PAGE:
IPPR on the Case for Electoral Reform
Categories: Latest News
Tuesday January 04 2011
|The Institute for Public Policy Research today publishes a report, titled “Worst of Both Worlds: Why First Past the Post no longer works”, which argues that the UK’s current ‘First Past the Post’ (FPTP) voting system is “no longer fit for purpose.”|
The report states:
“Not only does FPTP fail the ‘fairness’ test by generating major discrepancies between the number of votes secured and the proportion of seats won in the House of Commons but, as the outcome of the 2010 general election proves, FPTP can no longer claim to guarantee ‘strong single-party government’. This conclusion is significant, since this is the principal case promoted by those who champion FPTP. In other words, FPTP fails on its own terms.”
“Unless FPTP is reformed the UK will be left in the ‘worst of both worlds’: a voting system that neither delivers fair representation nor single-party majority government.”
“Not only is the principal case for FPTP being undermined by shifts in voting behaviour but these changes are also aggravating a wider set of deficiencies associated with FPTP. For instance, the rise in support for third parties makes it more difficult for individual MPs to secure a majority of support (50 per cent or more) among their local electorate, which raises serious questions about the legitimacy of MPs to represent their constituents. It also makes it much harder for governments to win an overall majority nationally, which again undermines the representativeness of governments formed under FPTP. This is compounded by the fact that the greater the number of parties competing under FPTP the more disproportional the result will become, and the more unrepresentative future parliaments will be.”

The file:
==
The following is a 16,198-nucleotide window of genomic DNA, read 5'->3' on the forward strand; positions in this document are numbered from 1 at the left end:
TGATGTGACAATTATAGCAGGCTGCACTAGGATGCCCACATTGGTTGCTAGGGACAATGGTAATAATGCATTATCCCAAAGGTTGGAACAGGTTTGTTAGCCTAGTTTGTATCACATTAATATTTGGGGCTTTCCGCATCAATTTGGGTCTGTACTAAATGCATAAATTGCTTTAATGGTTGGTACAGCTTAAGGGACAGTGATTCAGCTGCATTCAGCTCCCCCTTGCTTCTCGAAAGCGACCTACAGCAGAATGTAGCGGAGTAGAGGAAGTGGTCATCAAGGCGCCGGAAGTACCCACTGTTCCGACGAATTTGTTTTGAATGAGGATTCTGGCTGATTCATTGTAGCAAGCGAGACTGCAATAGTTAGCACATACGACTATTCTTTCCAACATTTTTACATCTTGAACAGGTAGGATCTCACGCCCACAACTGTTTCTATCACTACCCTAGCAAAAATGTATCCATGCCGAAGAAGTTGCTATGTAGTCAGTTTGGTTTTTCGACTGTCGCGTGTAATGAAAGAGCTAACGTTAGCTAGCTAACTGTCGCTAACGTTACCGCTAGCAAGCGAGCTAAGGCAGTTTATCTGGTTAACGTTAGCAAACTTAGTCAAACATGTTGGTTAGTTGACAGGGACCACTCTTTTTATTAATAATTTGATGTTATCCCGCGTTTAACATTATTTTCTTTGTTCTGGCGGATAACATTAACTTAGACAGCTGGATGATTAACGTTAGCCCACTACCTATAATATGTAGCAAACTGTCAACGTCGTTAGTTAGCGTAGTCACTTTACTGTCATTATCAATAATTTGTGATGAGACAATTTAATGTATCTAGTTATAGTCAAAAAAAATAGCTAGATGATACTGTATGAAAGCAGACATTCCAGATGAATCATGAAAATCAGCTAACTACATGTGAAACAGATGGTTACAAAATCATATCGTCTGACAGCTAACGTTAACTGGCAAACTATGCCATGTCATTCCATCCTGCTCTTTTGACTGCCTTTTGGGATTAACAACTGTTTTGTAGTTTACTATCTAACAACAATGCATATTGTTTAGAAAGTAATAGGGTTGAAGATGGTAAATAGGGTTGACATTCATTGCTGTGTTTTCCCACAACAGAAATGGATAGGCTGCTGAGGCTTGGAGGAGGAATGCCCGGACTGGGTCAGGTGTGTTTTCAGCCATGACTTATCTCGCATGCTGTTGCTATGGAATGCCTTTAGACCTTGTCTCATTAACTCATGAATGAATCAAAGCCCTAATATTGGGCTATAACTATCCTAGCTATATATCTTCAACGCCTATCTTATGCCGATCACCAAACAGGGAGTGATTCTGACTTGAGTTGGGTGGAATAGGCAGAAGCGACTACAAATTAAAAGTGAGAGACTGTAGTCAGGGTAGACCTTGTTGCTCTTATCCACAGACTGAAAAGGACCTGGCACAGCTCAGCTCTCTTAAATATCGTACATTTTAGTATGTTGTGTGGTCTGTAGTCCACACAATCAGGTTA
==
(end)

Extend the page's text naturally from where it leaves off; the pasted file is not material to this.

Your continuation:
“In a time of greater political pluralism, British politics is no longer well served by a voting system that was designed for a two-party era. Nor are the interests of British democracy. Arguably the biggest democratic-deficit associated with FPTP is that election outcomes are effectively decided by a handful of voters who happen to live in all-important marginal seats. The overwhelming majority of us live in safe seats where we are increasingly neglected by the political parties both during and between elections –and where we have little chance of influencing the result of general elections.”
You can download the full report here.
A referendum is due to be held in May 2011 on electoral reform. In the proposed Alternative Vote (AV) system, voters would rank candidates in order of preference. If no candidate secures a majority of first preference votes, AV uses voting rounds to redistribute the second preferences of candidates who secure the least amount of first preference votes in the first round. The process continues with successive rounds until a candidate securing a majority of votes is elected thereby eliminating scenarios where an MP can come to power with a plurality of the votes but a minority share overall.
You can learn more about the Alternative Vote electoral system here.